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Seeking to overcome a broadcast blackout imposed by the US Supreme Court, a pair of Los Angeles filmmakers have undertaken the task of faithfully recreating the federal trial on California’s same-sex marriage ban for the internet – all 60-plus hours of it; every “um,” “yes, your honour” and “objection!”
A six-month trial on whether to overturn a California ban on gay marriage ended dramatically on Wednesday when a lawyer defending the prohibition said he did not need evidence to prove the purpose of marriage.
The case is likely headed for the U.S. Supreme Court no matter how District Court Chief Judge Vaughn Walker rules on California's gay marriage ban. A decision there could determine the fate of same-sex marriage in the United States for years.
California voters approved the ban known as Prop 8 in 2008, dismaying gay advocates and their allies who had hoped the trend-setting state would side with them.
However U.S. voters in state referendums across the nation have consistently opposed same-sex marriage. It is legal in only five states and the District of Columbia due to court and legislative action.
Arguing for the ban to be reversed was conservative jurist Ted Olson, who served as U.S. solicitor general under former President George W. Bush. He partnered with David Boies, his adversary in the 2000 Supreme Court decision that put Bush in the White House.
Throughout the case, Olson and Boies argued that the ban discriminated against one segment of the population by denying them the fundamental right to marry and that same sex marriage was no threat to heterosexuals.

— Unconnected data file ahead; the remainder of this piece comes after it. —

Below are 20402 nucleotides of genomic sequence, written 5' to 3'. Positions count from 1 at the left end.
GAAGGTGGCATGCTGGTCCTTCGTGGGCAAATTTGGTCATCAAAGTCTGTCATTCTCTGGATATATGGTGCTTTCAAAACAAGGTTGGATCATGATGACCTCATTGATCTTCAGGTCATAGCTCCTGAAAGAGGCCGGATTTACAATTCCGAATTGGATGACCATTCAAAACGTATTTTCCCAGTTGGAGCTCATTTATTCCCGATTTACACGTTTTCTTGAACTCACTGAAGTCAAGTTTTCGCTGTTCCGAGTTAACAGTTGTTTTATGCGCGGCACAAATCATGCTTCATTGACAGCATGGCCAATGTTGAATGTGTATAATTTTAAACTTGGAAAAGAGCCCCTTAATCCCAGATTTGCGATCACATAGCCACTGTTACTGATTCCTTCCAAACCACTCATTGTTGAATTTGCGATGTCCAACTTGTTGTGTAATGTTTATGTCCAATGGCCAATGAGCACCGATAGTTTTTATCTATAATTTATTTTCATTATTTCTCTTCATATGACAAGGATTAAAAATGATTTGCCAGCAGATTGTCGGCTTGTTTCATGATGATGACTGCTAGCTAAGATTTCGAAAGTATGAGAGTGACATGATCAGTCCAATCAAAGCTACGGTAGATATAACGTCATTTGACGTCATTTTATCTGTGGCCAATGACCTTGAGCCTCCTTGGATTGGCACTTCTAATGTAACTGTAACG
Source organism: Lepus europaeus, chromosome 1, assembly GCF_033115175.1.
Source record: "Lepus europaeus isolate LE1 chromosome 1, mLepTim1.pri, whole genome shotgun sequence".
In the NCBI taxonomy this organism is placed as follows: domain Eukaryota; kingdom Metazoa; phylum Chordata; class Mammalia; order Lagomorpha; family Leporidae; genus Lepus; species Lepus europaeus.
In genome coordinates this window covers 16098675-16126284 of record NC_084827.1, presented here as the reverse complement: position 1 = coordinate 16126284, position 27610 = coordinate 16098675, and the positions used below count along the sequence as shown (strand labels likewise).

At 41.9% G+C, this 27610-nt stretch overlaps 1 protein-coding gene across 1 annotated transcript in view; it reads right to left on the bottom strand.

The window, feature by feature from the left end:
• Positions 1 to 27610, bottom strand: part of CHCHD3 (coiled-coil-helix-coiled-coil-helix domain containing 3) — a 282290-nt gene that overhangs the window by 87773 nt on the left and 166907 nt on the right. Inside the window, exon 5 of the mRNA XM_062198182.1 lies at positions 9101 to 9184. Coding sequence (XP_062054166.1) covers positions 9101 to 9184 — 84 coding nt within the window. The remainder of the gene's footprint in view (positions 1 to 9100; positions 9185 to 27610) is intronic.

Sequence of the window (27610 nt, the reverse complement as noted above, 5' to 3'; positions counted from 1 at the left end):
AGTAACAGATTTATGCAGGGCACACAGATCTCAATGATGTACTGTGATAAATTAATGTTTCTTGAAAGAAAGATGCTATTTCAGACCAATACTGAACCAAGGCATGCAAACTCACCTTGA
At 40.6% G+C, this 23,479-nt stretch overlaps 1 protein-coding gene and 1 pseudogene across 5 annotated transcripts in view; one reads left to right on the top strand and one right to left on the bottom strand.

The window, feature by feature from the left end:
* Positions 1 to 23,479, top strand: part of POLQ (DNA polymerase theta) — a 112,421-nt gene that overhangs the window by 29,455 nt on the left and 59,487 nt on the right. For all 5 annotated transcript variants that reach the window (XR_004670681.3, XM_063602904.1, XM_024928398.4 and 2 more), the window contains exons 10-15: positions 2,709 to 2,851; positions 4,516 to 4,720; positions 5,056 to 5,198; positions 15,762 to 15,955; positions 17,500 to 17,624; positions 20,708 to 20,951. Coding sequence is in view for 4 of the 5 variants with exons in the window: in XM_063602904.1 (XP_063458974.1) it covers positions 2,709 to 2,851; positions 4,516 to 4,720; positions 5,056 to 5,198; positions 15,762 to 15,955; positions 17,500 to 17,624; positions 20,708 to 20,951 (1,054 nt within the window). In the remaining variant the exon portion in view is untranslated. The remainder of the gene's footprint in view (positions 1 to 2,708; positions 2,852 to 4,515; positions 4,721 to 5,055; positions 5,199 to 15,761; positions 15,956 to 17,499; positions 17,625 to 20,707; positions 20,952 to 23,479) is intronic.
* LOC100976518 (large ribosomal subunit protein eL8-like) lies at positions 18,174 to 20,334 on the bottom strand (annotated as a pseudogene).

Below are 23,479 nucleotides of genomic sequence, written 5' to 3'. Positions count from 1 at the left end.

PURPOSE OF MARRIAGE
Conservative Charles Cooper led the defense, arguing that it is reasonable to fear that allowing same-sex marriage would undermine heterosexual marriage and self-evident that the purpose of marriage was procreating and raising children.
"You don't have to have evidence" to prove that the purpose of marriage is to bear and raise children, he said in the closing arguments, citing legal precedents.
Months earlier, he had surprised the court by saying he did not know how gay marriage would hurt heterosexuals -- and that he did not need to know in order to win the case.
"At the end of the day, 'I don't know' and 'I don't have to present any evidence,' with all respect to Mr. Cooper, doesn't cut it," responded Olson on Wednesday.
Walker subjected Cooper to a barrage of questions, turning the lawyer's closing arguments into a cross-examination about the purpose of marriage, the state's role, and whether gays deserve special court protection akin to racial minorities.
Cooper contended that the only way to invalidate Prop 8 was to prove there had been absolutely no good reason, or rational basis, for millions of Californians to back it.
Some gay advocates opposed challenging the ban in federal court, fearing that even if they win this round, they are likely to lose in the conservative Supreme Court, setting back their agenda for years.
Walker seemed uncertain whether the nation was ready for such change, alluding to the decades of division sparked by the Supreme Court pro-abortion ruling Roe v. Wade.
Opponents of the same-sex marriage ban compare it to laws which outlawed interracial marriage in some state. Walker noted that the high court ruled on that questions only after many states began reversing their bans.
"Why are we not at that same tipping point here with respect to same-sex marriage?" he asked.
Proponents and opponents of Prop 8 spent a combined $84 million to sway voters, making it one of the most expensive ballot in U.S. history. It passed by 52.5 percent to 47.5 percent. Olson said its passage ultimately was based on fear.
But the judge, who is expected to rule in a few weeks, pressed Olson whether he should second-guess voters. Did not the debate itself prove that there was a good argument to stop gay marriage, he asked.
Citizens could discriminate in their daily lives but could not put that view into law, Olson replied.
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